Email is a perfect example. Sure, your current e-mail services may have been working like a charm (as you see it) to date, but are you really getting the most out of this important business communications tool? Or more importantly, is it as secure as it could be? Probably not. By moving current e-mail services (as applicable) to cloud-based Office 365 (Microsoft Exchange) your business will directly improve efficiency, security, and team productivity. Unlike your current provider, MS leverages AI and machine learning for greater email (and workplace) efficiency, offers better security, and better team/user collaboration. This is just one example of how your current use of technology could benefit from better business (as-a-service) subscriptions, so leave no digital stone unturned.  

4. Not Training Staff, Stakeholders, and Customers/Clients

DX typically fails because of poor adoption and fear of technology. Longstanding companies have staff that may be resistant to new technology, and that often starts at the top. Make sure everyone (and we mean everyone) is educated on what changes are being made and ensure that everyone who is impacted, either directly or indirectly, is trained on how to use this technology, not only for immediate efficiency but for the sake of redundancy. You should never have to hear that something in operations failed because a business user was away and there was no one in place to back them up and access the business tools needed to generate a report or service a customer/client. Learn more about this on how to introduce new technology into the workplace.
However, this call to train and educate doesn’t stop inside corporate walls. In many cases, customers and clients need to be educated too. For instance, let’s say that your company has adopted the use of a new app. Don’t assume that customers/clients are going to know how to use it no matter how logical the UX may seem to you and the development team. Instead, assume complete ignorance and provide customers/clients with the necessary tutorials.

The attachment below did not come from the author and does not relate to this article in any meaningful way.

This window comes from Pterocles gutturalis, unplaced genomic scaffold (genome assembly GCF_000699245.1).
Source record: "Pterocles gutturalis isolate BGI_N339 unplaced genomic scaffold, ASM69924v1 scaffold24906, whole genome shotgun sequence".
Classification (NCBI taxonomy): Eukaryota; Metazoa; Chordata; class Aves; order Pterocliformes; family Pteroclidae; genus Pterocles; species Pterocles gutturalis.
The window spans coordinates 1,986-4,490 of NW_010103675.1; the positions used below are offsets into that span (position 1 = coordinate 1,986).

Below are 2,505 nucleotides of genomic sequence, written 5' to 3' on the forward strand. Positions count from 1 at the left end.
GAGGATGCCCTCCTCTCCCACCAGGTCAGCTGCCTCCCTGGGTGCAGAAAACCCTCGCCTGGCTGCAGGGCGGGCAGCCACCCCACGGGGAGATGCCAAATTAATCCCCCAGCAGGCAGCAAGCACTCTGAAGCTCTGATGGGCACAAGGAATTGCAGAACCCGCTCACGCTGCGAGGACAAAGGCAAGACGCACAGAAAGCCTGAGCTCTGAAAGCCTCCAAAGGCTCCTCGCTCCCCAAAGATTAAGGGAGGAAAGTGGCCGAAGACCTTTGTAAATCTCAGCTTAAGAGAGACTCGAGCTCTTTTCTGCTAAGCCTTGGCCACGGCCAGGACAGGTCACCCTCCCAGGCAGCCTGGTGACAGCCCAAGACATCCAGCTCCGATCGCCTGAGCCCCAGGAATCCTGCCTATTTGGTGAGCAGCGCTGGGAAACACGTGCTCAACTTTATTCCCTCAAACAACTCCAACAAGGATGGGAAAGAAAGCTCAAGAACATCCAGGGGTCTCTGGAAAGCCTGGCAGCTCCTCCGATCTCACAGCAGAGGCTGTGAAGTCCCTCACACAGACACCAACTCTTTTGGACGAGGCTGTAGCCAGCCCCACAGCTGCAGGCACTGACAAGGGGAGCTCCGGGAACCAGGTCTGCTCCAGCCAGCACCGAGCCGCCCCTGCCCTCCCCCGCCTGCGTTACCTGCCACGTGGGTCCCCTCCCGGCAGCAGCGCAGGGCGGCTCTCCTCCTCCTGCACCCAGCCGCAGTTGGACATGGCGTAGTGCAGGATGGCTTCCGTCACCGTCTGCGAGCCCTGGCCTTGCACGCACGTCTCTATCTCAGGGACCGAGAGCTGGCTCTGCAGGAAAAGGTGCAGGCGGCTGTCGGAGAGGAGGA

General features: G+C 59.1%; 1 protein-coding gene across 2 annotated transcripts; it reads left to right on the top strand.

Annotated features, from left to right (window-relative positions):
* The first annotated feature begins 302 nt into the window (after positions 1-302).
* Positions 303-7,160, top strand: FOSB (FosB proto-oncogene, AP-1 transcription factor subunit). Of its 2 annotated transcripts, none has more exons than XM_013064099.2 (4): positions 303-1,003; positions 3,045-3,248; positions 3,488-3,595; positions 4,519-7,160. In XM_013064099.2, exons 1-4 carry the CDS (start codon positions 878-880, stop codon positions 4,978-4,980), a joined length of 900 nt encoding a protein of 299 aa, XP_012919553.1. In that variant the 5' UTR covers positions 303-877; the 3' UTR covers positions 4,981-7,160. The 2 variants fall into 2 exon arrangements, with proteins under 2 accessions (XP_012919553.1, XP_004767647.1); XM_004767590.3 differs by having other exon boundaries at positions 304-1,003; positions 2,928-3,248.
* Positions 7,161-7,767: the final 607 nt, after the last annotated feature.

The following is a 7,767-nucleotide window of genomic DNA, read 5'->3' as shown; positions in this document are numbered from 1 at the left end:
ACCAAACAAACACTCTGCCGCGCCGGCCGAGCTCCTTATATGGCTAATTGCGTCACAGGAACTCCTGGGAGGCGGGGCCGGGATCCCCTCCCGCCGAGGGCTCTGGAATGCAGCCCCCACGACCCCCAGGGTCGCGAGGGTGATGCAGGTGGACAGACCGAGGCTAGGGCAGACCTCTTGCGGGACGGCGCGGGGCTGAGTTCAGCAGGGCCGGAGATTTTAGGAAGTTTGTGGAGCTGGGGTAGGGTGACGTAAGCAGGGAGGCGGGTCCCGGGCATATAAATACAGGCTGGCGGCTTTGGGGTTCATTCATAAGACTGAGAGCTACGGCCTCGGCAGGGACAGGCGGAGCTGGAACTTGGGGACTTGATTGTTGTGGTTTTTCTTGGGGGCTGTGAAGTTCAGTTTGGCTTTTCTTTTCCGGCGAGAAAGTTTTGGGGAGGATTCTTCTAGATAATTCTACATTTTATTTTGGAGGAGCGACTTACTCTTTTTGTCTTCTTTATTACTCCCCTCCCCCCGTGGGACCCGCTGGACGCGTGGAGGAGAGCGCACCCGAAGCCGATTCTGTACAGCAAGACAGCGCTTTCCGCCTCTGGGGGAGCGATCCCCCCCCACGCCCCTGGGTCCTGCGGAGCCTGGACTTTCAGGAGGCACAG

Another example can be pulled right out of recent headlines. Earlier in the year, Coast Capital Savings member accounts were compromised in a phishing scheme that cost members hundreds of thousands of dollars. A case was made that the financial institution was negligent in safeguarding member accounts, citing a lack of security questions and allowance of weak passwords. Should the onus have fallen on the institution to ensure members followed password management best practices? It doesn’t matter what experts say, because consumers certainly think so. Given that corporate responsibility is tied tightly to the digital age, you need to make sure that customers/clients are afforded insight into how your DX may impact them.

5. Trying to Do it All On Your Own 

The biggest reason for large scale corporate failure of digital transformation is neglecting to secure a partner in the transition. Think about it, if you have avoided DX so far, then you won’t have the necessary infrastructure in place to identify, secure, and implement the appropriate SaaS, IaaS, and PaaS platforms and subscriptions. In fact, if any of this sounds “Greek”, you absolutely need outside support. Again, you’re facing a major business disruption here, but it can be an extremely positive experience with the right help. 
A managed IT services provider can assist in every step of your digital transformation by defining goals, setting budgets, migrating operations to the cloud, training staff and stakeholders, and maintaining systems along the way. Learn more about this on why you should secure IT support.
Avoid the pitfalls far too many businesses make when increasing the adoption of technology. Visit our Digital Transformation page and contact Fully Managed today for a more seamless entry into the new digital world.